Even though chefs Francisco Romero and Carlos Garcia were miles away from their home region of Extremadura in Spain, home for them has always been the kitchen. And this time, they brought a part of Extremadura to the Philippines by gracing the kitchen in Las Casas Filipinas de Acuzar, Quezon City.
Romero is originally from Cáceres, while Garcia was born in Acedo, both towns are part of the Extremadura region, located in the west of Central Spain.
Garcia has been in the Philippines for quite some time, owning two restaurants in the country—The Black Pig in Alabang and The Pig Pen in Nuvali. Meanwhile, this is Romero’s first time in the Philippines.
Asked how it feels to be in the Philippines, Romero told BusinessMirror in Spanish, “It’s a very nice experience because it is the first time that I come to the Philippines.”
“I’m very proud to be here to promote the town of Extremadura and it’s an amazing experience,” he added.
Celebration of Spanish culture
ROMERO and Garcia were invited to spearhead the kitchen in the very first La Fiesta. La Fiesta is the celebration of Spanish culture featuring Spanish wines, liquor and beer from all the regions of Spain.
The invited region for this year is the Extremadura region which is located in the west of Central Spain. It has a magnificent culinary tradition and a rich history that dates back to the Roman Empire. The cities of Merida (the Roman Augusta Emerita), Caceres, and the Monastery of Santa Matria de Guadalupe are World Heritage Sites.
Extremadura is also recognized for its environment, characterized by its reserves of water and natural diversity. It has 72 natural spaces under official protection, which makes it a unique region in Europe.
La Camara, together with the support of the Spanish Embassy, spearheaded La Fiesta which was held in Las Casas Filipinas de Acuzar, Quezon City. More than 300 guests joined the celebration.
TO START the evening’s dinner, Romero and Garcia served a carefully curated “Regional Cheese and Iberian Charcuterie Platter.” It was composed of Iberian Jamón, Iberian Chorizo, Queso Ibores D.O.P. cheese with red pepper, and Membrillo: quince preserve from Extremadura.
Following the charcuterie platter was the starter “Mollu de Bacalao.” The starter is a salad with lettuce hearts, cod fish, orange, black olives, olive oil from Extremadura, and Red Pepper.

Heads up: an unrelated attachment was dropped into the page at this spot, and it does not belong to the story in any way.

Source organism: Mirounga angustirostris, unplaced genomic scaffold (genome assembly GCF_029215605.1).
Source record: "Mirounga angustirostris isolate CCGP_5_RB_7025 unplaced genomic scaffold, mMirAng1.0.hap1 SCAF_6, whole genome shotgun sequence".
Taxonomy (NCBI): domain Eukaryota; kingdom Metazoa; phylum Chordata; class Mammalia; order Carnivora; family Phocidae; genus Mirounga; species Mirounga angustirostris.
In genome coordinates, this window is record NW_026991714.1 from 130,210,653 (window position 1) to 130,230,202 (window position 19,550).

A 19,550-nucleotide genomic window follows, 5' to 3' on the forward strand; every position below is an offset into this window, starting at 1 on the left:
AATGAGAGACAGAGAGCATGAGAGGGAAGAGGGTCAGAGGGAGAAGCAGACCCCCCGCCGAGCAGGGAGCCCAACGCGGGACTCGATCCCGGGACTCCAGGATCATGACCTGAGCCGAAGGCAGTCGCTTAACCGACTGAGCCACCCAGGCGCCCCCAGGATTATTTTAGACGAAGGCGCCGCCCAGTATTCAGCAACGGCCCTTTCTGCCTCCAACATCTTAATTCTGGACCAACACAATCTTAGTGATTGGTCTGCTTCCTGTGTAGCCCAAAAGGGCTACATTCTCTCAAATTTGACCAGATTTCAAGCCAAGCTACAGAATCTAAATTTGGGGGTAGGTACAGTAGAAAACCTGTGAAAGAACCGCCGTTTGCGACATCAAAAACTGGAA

Next was the main dish composed of Iberian pork loin, Cabecero de cerdo ibérico, fora peppers, Zorongollo salad, chestnut puree, and Queso Ibores D.O.P cheese sauce.
Garcia revealed that the Iberian pork loin is his personal favorite. He said, “My favorite is the main course with the pork… it’s very classic.”
But what is a set menu without a dessert?
Of course, dessert was served, with Extremadura flavor as well. Garcia and Romero served in each plate a biscuit of figs with honey and orange sauce; and Técula Mécula: Spanish almond and egg tart with chocolate sauce.
48 hours preparation
ACCORDING to Carlos, cooking for 300 people is challenging enough, but the most challenging was that it took them 48 hours to prepare everything.
Once everything was served, Romero expressed nothing but satisfaction and pride. He said, “It is satisfying to give back and to introduce something that came from my town, my region, and to share it with the customer. It’s very satisfying. I feel very proud of it.”
He is proud to represent their home region Extremadura, which according to him has yet to be discovered by many people since the airport is 500 kilometers away.
Romero reflected, “The Philippines have yet to discover that part of Spain because everybody only knows Barcelona… and it’s a very unknown region because the airport is 500 kilometers away.”
He added, “It’s very isolated but we resemble a lot with the Philippines because of the flavor… it’s a little bit like a married couple.”
Image credits: Patrick Miguel